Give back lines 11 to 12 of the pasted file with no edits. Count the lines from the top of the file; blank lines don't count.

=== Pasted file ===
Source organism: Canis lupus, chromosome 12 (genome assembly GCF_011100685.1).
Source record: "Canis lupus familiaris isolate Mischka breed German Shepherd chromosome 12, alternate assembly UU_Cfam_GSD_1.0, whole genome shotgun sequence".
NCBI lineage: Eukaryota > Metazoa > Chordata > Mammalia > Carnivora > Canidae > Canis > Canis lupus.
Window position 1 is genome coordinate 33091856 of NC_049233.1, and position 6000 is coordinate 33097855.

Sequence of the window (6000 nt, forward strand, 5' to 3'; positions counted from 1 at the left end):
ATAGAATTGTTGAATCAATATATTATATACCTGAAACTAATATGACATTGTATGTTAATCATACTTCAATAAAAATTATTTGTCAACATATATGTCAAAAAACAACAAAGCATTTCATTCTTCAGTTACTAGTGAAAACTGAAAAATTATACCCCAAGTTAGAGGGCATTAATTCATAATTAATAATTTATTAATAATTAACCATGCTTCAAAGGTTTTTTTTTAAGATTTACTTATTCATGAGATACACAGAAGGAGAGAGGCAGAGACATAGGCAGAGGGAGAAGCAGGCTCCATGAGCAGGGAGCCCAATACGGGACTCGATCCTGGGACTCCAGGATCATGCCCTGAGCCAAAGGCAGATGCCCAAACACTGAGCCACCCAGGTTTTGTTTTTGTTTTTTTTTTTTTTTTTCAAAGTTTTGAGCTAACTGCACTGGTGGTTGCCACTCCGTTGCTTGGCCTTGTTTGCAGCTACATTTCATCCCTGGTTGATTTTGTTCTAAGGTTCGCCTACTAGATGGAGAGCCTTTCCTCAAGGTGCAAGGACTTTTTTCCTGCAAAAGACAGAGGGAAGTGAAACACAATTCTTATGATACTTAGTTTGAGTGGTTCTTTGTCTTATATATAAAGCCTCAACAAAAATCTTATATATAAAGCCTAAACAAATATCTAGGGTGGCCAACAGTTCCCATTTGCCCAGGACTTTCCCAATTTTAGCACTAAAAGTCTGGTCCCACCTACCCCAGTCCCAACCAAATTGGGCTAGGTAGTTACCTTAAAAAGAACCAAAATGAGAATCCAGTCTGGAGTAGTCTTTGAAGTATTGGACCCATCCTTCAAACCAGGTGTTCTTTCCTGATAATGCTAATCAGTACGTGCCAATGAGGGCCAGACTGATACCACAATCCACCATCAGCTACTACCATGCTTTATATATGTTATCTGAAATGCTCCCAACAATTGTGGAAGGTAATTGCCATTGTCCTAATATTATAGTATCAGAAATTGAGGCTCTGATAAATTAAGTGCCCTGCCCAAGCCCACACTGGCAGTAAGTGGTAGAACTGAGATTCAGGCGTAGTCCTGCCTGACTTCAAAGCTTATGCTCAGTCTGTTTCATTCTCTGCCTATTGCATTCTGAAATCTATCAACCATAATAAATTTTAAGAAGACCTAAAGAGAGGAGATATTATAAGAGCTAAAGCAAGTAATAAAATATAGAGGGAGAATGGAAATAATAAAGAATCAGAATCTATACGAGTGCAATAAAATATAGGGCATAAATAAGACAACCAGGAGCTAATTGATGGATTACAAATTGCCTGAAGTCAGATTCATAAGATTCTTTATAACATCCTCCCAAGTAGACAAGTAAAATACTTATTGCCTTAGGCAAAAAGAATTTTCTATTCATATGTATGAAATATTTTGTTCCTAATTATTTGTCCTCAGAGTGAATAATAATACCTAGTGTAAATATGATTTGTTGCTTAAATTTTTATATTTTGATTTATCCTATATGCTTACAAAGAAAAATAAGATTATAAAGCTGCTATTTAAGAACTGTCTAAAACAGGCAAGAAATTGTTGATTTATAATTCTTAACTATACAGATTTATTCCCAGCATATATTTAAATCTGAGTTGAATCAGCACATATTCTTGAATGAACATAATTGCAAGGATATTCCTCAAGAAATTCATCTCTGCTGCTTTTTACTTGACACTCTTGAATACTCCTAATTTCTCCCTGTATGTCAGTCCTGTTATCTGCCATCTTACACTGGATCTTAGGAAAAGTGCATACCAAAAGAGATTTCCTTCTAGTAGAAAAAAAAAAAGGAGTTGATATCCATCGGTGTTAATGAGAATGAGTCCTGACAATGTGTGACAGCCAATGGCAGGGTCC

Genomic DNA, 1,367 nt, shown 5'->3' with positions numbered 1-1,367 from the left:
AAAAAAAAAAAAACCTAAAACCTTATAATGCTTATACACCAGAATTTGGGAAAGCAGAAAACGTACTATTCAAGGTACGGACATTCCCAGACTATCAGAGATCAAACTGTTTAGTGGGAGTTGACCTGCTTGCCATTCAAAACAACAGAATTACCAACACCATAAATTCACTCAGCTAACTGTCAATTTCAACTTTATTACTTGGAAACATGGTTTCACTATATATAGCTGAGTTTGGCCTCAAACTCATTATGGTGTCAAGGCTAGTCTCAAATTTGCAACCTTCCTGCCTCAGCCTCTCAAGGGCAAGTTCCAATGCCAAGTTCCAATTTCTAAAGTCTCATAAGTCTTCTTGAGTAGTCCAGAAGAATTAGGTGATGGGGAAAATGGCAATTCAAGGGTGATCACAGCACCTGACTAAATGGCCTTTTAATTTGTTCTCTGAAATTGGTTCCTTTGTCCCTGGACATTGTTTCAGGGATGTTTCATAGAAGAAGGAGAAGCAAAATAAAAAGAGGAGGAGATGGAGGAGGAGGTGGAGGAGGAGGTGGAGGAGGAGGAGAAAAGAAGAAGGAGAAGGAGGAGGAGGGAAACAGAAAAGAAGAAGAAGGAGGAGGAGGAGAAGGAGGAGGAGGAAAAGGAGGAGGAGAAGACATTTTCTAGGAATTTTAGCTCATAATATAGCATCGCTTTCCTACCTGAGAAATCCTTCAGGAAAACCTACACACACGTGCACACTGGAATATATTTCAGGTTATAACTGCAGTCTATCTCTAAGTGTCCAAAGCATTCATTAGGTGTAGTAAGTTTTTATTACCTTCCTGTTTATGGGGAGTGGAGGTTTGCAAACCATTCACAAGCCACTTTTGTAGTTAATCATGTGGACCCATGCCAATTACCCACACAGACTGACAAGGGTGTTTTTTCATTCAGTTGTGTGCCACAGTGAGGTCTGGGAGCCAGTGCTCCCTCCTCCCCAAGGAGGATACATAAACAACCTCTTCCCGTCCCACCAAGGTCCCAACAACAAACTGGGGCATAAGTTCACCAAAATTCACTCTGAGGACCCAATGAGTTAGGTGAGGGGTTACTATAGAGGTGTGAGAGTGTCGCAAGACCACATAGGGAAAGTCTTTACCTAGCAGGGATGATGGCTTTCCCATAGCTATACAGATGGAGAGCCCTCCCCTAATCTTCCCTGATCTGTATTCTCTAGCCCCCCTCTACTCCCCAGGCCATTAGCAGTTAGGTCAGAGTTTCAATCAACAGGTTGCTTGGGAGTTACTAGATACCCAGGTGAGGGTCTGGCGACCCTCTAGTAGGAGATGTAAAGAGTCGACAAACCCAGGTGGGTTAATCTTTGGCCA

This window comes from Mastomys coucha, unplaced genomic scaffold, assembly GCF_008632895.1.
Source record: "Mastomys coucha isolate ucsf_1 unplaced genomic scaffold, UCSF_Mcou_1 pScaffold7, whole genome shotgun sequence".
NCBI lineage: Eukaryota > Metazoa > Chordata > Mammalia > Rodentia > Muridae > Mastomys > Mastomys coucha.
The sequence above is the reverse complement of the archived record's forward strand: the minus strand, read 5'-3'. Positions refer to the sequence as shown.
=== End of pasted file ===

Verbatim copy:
NCBI lineage: Eukaryota > Metazoa > Chordata > Mammalia > Rodentia > Muridae > Mastomys > Mastomys coucha.
The sequence above is the reverse complement of the archived record's forward strand: the minus strand, read 5'-3'. Positions refer to the sequence as shown.